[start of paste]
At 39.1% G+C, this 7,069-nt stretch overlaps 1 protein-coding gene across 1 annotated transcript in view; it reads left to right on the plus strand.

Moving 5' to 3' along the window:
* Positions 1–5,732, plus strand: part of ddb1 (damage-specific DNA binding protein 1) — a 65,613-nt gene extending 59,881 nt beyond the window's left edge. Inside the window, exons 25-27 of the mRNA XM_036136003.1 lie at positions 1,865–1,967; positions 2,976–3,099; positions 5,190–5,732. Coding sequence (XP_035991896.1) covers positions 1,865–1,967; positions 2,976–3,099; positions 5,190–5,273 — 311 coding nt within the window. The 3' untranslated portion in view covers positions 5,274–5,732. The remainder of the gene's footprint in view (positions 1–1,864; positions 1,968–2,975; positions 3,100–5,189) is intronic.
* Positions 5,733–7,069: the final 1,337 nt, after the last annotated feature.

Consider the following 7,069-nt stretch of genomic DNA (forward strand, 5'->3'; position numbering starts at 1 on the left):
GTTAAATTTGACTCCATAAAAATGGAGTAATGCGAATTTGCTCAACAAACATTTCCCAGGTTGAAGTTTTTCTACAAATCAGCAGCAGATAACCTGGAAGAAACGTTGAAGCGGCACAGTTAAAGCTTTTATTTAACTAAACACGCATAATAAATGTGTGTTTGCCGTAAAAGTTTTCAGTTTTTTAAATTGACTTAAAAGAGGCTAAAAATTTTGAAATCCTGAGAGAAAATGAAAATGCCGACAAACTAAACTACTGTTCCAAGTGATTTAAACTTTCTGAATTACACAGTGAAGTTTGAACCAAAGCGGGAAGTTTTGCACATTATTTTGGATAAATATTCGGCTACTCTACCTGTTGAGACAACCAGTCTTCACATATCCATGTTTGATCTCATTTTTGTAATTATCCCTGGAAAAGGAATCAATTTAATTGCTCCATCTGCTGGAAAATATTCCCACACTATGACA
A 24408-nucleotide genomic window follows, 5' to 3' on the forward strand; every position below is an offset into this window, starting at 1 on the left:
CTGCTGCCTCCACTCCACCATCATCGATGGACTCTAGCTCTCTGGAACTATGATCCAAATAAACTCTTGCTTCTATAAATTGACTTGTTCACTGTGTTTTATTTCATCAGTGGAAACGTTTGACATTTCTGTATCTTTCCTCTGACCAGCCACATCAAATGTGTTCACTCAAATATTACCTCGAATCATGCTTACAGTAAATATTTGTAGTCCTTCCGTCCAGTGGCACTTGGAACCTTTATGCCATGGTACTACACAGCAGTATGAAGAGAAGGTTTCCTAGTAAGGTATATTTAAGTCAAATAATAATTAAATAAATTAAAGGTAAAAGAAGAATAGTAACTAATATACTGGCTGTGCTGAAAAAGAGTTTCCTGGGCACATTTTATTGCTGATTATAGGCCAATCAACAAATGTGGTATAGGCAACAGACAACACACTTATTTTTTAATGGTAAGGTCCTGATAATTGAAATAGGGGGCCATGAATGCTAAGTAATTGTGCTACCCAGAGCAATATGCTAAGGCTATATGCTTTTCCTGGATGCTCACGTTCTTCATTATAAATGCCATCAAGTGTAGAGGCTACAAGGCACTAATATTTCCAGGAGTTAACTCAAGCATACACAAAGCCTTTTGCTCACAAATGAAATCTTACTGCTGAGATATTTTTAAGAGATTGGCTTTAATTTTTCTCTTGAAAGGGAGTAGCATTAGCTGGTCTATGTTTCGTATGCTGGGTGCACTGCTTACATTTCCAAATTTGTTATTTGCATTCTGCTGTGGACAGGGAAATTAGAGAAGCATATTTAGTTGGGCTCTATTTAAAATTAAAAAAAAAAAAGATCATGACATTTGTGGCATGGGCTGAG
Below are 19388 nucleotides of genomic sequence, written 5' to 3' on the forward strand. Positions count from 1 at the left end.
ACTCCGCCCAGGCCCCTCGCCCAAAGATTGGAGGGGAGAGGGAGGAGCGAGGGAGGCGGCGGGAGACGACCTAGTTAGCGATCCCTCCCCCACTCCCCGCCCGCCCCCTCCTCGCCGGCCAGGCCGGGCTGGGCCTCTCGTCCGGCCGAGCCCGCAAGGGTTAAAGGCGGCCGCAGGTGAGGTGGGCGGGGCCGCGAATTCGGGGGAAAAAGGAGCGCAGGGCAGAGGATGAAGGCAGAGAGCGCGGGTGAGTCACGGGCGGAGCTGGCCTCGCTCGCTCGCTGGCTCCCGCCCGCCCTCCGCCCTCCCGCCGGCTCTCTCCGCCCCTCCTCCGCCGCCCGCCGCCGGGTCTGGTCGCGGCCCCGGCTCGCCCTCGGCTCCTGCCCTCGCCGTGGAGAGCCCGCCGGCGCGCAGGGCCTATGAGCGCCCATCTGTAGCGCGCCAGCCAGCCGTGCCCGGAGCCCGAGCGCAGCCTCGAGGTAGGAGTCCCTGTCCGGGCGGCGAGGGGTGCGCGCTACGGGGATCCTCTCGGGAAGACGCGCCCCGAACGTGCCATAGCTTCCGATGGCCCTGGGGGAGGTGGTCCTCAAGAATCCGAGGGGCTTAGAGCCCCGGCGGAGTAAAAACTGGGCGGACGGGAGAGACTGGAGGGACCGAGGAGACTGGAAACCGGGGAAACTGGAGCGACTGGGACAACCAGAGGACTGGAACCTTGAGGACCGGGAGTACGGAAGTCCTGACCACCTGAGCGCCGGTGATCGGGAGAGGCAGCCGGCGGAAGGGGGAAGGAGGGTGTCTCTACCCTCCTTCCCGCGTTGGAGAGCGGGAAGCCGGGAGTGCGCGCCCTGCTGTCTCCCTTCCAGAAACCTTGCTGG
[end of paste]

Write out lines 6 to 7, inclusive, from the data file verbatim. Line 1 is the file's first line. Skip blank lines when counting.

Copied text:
GTTAAATTTGACTCCATAAAAATGGAGTAATGCGAATTTGCTCAACAAACATTTCCCAGGTTGAAGTTTTTCTACAAATCAGCAGCAGATAACCTGGAAGAAACGTTGAAGCGGCACAGTTAAAGCTTTTATTTAACTAAACACGCATAATAAATGTGTGTTTGCCGTAAAAGTTTTCAGTTTTTTAAATTGACTTAAAAGAGGCTAAAAATTTTGAAATCCTGAGAGAAAATGAAAATGCCGACAAACTAAACTACTGTTCCAAGTGATTTAAACTTTCTGAATTACACAGTGAAGTTTGAACCAAAGCGGGAAGTTTTGCACATTATTTTGGATAAATATTCGGCTACTCTACCTGTTGAGACAACCAGTCTTCACATATCCATGTTTGATCTCATTTTTGTAATTATCCCTGGAAAAGGAATCAATTTAATTGCTCCATCTGCTGGAAAATATTCCCACACTATGACA
A 24408-nucleotide genomic window follows, 5' to 3' on the forward strand; every position below is an offset into this window, starting at 1 on the left: